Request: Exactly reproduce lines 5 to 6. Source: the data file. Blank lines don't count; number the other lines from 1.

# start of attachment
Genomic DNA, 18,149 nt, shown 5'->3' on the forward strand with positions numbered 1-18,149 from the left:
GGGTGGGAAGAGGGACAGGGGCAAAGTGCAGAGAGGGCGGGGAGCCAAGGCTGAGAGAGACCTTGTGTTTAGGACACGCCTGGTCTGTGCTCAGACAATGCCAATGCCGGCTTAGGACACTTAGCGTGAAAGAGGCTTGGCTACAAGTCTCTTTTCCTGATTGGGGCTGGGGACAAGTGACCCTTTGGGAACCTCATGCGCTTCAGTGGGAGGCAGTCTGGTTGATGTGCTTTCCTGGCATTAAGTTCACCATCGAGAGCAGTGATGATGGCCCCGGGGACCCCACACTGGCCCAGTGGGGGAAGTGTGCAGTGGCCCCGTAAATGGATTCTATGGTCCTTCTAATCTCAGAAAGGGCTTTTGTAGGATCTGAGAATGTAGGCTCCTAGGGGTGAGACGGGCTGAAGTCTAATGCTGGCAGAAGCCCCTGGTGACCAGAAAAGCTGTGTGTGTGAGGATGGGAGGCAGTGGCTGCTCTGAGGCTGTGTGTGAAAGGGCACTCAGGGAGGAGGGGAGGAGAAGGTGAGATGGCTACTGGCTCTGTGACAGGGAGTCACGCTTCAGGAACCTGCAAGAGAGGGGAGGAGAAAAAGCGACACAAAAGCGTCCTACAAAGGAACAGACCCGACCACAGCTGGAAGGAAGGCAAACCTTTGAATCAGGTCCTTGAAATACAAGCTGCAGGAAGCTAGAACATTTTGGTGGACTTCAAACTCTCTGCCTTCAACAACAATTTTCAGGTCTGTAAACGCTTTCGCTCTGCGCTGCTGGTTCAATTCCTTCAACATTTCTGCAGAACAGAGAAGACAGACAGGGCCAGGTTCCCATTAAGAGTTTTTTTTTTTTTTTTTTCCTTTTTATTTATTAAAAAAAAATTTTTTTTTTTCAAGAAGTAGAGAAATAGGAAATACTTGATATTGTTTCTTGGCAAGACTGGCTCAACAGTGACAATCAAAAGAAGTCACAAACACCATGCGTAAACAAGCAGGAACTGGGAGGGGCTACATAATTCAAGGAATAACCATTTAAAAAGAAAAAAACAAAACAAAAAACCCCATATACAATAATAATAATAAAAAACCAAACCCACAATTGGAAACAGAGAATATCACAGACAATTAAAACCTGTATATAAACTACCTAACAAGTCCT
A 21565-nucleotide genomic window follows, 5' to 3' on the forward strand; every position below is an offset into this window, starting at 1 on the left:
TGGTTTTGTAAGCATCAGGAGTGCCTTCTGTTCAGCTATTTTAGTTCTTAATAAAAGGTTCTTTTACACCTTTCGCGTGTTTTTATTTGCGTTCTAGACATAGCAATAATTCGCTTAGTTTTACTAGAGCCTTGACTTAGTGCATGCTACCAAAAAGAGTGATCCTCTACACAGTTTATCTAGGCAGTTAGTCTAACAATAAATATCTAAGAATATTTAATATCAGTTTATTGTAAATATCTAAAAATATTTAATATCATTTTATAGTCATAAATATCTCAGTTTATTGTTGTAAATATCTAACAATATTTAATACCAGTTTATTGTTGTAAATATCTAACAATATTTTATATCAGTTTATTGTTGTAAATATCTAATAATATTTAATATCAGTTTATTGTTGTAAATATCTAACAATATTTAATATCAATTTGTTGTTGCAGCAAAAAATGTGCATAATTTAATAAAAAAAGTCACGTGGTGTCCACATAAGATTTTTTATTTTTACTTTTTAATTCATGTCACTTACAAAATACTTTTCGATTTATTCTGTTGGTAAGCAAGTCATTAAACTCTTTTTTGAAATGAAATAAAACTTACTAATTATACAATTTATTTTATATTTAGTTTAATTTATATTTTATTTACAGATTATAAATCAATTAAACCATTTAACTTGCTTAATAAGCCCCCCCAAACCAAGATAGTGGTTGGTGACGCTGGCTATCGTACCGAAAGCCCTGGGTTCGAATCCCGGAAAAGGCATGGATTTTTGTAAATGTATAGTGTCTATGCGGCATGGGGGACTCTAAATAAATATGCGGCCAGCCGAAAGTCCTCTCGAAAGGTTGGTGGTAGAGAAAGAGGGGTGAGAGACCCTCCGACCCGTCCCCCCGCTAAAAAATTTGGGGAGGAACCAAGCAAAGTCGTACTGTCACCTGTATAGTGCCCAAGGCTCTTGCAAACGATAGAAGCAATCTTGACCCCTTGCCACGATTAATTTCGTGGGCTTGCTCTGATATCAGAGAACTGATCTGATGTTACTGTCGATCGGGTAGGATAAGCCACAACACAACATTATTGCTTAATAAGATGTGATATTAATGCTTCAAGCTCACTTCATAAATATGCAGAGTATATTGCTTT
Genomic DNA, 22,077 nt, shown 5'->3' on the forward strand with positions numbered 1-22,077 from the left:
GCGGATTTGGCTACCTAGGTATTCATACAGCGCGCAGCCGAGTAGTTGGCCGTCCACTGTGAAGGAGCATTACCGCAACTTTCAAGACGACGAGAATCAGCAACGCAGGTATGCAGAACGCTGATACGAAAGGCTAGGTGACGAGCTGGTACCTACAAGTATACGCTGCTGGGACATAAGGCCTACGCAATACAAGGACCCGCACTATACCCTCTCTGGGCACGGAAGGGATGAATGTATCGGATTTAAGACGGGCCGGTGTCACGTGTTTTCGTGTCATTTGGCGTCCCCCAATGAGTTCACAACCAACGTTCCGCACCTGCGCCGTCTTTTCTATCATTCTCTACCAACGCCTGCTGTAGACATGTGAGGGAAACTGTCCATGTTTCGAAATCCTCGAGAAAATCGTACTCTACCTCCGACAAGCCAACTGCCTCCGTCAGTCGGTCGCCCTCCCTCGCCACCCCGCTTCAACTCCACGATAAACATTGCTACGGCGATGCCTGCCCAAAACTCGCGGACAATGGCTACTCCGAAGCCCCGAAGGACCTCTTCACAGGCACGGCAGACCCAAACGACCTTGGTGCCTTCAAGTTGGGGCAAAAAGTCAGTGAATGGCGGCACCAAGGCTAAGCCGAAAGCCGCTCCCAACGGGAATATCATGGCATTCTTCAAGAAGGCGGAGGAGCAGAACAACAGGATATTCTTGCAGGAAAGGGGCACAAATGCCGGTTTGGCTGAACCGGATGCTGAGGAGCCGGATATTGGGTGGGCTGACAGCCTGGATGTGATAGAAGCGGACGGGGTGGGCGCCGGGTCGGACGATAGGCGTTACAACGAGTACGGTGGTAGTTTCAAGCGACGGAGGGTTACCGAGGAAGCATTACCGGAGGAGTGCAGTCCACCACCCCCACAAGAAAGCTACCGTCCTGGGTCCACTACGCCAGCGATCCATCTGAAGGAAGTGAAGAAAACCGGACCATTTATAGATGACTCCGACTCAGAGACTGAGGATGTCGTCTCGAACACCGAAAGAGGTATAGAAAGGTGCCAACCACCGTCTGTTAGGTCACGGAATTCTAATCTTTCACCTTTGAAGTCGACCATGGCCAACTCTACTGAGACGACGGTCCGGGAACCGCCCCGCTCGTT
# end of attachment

Genomic DNA, 22,077 nt, shown 5'->3' on the forward strand with positions numbered 1-22,077 from the left:
GCGGATTTGGCTACCTAGGTATTCATACAGCGCGCAGCCGAGTAGTTGGCCGTCCACTGTGAAGGAGCATTACCGCAACTTTCAAGACGACGAGAATCAGCAACGCAGGTATGCAGAACGCTGATACGAAAGGCTAGGTGACGAGCTGGTACCTACAAGTATACGCTGCTGGGACATAAGGCCTACGCAATACAAGGACCCGCACTATACCCTCTCTGGGCACGGAAGGGATGAATGTATCGGATTTAAGACGGGCCGGTGTCACGTGTTTTCGTGTCATTTGGCGTCCCCCAATGAGTTCACAACCAACGTTCCGCACCTGCGCCGTCTTTTCTATCATTCTCTACCAACGCCTGCTGTAGACATGTGAGGGAAACTGTCCATGTTTCGAAATCCTCGAGAAAATCGTACTCTACCTCCGACAAGCCAACTGCCTCCGTCAGTCGGTCGCCCTCCCTCGCCACCCCGCTTCAACTCCACGATAAACATTGCTACGGCGATGCCTGCCCAAAACTCGCGGACAATGGCTACTCCGAAGCCCCGAAGGACCTCTTCACAGGCACGGCAGACCCAAACGACCTTGGTGCCTTCAAGTTGGGGCAAAAAGTCAGTGAATGGCGGCACCAAGGCTAAGCCGAAAGCCGCTCCCAACGGGAATATCATGGCATTCTTCAAGAAGGCGGAGGAGCAGAACAACAGGATATTCTTGCAGGAAAGGGGCACAAATGCCGGTTTGGCTGAACCGGATGCTGAGGAGCCGGATATTGGGTGGGCTGACAGCCTGGATGTGATAGAAGCGGACGGGGTGGGCGCCGGGTCGGACGATAGGCGTTACAACGAGTACGGTGGTAGTTTCAAGCGACGGAGGGTTACCGAGGAAGCATTACCGGAGGAGTGCAGTCCACCACCCCCACAAGAAAGCTACCGTCCTGGGTCCACTACGCCAGCGATCCATCTGAAGGAAGTGAAGAAAACCGGACCATTTATAGATGACTCCGACTCAGAGACTGAGGATGTCGTCTCGAACACCGAAAGAGGTATAGAAAGGTGCCAACCACCGTCTGTTAGGTCACGGAATTCTAATCTTTCACCTTTGAAGTCGACCATGGCCAACTCTACTGAGACGACGGTCCGGGAACCGCCCCGCTCGTT